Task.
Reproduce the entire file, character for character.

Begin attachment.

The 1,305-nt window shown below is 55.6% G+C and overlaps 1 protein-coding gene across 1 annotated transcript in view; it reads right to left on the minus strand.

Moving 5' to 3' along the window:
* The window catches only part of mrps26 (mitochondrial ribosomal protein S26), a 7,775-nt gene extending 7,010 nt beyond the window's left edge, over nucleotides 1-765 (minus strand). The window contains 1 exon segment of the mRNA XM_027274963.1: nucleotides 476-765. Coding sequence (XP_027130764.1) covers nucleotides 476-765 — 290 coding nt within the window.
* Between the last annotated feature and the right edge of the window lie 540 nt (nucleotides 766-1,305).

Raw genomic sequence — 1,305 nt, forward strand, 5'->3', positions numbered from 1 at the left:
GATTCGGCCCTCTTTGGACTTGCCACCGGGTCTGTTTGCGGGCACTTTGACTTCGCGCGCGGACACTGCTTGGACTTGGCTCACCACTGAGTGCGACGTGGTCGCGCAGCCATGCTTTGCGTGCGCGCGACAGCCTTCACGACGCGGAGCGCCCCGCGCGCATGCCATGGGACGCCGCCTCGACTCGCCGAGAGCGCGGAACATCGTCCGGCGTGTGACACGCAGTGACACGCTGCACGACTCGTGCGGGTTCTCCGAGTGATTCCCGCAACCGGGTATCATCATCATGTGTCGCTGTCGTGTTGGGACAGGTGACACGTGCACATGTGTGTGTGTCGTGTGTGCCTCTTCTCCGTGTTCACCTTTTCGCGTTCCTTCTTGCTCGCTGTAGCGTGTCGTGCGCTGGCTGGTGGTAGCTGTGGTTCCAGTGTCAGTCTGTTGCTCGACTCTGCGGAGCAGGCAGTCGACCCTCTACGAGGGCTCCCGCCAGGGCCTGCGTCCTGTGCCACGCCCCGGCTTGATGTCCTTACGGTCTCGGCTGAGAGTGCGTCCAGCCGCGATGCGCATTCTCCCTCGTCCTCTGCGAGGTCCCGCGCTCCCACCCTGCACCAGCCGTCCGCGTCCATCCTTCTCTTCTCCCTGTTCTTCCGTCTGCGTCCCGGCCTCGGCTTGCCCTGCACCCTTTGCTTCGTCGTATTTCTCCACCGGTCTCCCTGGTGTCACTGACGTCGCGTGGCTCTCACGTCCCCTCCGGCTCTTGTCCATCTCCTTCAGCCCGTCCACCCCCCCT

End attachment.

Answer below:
The 1,305-nt window shown below is 55.6% G+C and overlaps 1 protein-coding gene across 1 annotated transcript in view; it reads right to left on the minus strand.

Moving 5' to 3' along the window:
* The window catches only part of mrps26 (mitochondrial ribosomal protein S26), a 7,775-nt gene extending 7,010 nt beyond the window's left edge, over nucleotides 1-765 (minus strand). The window contains 1 exon segment of the mRNA XM_027274963.1: nucleotides 476-765. Coding sequence (XP_027130764.1) covers nucleotides 476-765 — 290 coding nt within the window.
* Between the last annotated feature and the right edge of the window lie 540 nt (nucleotides 766-1,305).

Raw genomic sequence — 1,305 nt, forward strand, 5'->3', positions numbered from 1 at the left:
GATTCGGCCCTCTTTGGACTTGCCACCGGGTCTGTTTGCGGGCACTTTGACTTCGCGCGCGGACACTGCTTGGACTTGGCTCACCACTGAGTGCGACGTGGTCGCGCAGCCATGCTTTGCGTGCGCGCGACAGCCTTCACGACGCGGAGCGCCCCGCGCGCATGCCATGGGACGCCGCCTCGACTCGCCGAGAGCGCGGAACATCGTCCGGCGTGTGACACGCAGTGACACGCTGCACGACTCGTGCGGGTTCTCCGAGTGATTCCCGCAACCGGGTATCATCATCATGTGTCGCTGTCGTGTTGGGACAGGTGACACGTGCACATGTGTGTGTGTCGTGTGTGCCTCTTCTCCGTGTTCACCTTTTCGCGTTCCTTCTTGCTCGCTGTAGCGTGTCGTGCGCTGGCTGGTGGTAGCTGTGGTTCCAGTGTCAGTCTGTTGCTCGACTCTGCGGAGCAGGCAGTCGACCCTCTACGAGGGCTCCCGCCAGGGCCTGCGTCCTGTGCCACGCCCCGGCTTGATGTCCTTACGGTCTCGGCTGAGAGTGCGTCCAGCCGCGATGCGCATTCTCCCTCGTCCTCTGCGAGGTCCCGCGCTCCCACCCTGCACCAGCCGTCCGCGTCCATCCTTCTCTTCTCCCTGTTCTTCCGTCTGCGTCCCGGCCTCGGCTTGCCCTGCACCCTTTGCTTCGTCGTATTTCTCCACCGGTCTCCCTGGTGTCACTGACGTCGCGTGGCTCTCACGTCCCCTCCGGCTCTTGTCCATCTCCTTCAGCCCGTCCACCCCCCCT